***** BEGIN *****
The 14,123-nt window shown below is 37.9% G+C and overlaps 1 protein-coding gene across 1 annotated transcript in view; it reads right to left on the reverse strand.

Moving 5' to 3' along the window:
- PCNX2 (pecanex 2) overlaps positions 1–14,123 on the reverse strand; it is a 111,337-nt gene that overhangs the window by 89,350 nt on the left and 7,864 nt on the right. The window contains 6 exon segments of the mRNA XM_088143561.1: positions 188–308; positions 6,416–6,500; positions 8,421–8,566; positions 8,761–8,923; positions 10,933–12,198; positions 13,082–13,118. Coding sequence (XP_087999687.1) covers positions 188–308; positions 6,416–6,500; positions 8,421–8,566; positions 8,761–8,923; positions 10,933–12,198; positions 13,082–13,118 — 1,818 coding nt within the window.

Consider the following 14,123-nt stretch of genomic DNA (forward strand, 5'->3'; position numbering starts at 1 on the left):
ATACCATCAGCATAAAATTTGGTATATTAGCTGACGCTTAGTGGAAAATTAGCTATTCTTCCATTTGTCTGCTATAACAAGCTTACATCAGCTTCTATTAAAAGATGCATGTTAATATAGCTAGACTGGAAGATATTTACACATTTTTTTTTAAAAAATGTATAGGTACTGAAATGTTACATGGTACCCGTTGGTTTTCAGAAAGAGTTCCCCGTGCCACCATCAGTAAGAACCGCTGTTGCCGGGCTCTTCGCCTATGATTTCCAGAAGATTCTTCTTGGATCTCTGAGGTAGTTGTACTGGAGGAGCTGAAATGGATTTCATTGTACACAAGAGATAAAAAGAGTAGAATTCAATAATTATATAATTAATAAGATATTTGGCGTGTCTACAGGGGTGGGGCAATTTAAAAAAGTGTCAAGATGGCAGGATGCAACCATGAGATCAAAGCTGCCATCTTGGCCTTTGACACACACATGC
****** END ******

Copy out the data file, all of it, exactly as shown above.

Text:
The 14,123-nt window shown below is 37.9% G+C and overlaps 1 protein-coding gene across 1 annotated transcript in view; it reads right to left on the reverse strand.

Moving 5' to 3' along the window:
- PCNX2 (pecanex 2) overlaps positions 1–14,123 on the reverse strand; it is a 111,337-nt gene that overhangs the window by 89,350 nt on the left and 7,864 nt on the right. The window contains 6 exon segments of the mRNA XM_088143561.1: positions 188–308; positions 6,416–6,500; positions 8,421–8,566; positions 8,761–8,923; positions 10,933–12,198; positions 13,082–13,118. Coding sequence (XP_087999687.1) covers positions 188–308; positions 6,416–6,500; positions 8,421–8,566; positions 8,761–8,923; positions 10,933–12,198; positions 13,082–13,118 — 1,818 coding nt within the window.

Consider the following 14,123-nt stretch of genomic DNA (forward strand, 5'->3'; position numbering starts at 1 on the left):
ATACCATCAGCATAAAATTTGGTATATTAGCTGACGCTTAGTGGAAAATTAGCTATTCTTCCATTTGTCTGCTATAACAAGCTTACATCAGCTTCTATTAAAAGATGCATGTTAATATAGCTAGACTGGAAGATATTTACACATTTTTTTTTAAAAAATGTATAGGTACTGAAATGTTACATGGTACCCGTTGGTTTTCAGAAAGAGTTCCCCGTGCCACCATCAGTAAGAACCGCTGTTGCCGGGCTCTTCGCCTATGATTTCCAGAAGATTCTTCTTGGATCTCTGAGGTAGTTGTACTGGAGGAGCTGAAATGGATTTCATTGTACACAAGAGATAAAAAGAGTAGAATTCAATAATTATATAATTAATAAGATATTTGGCGTGTCTACAGGGGTGGGGCAATTTAAAAAAGTGTCAAGATGGCAGGATGCAACCATGAGATCAAAGCTGCCATCTTGGCCTTTGACACACACATGC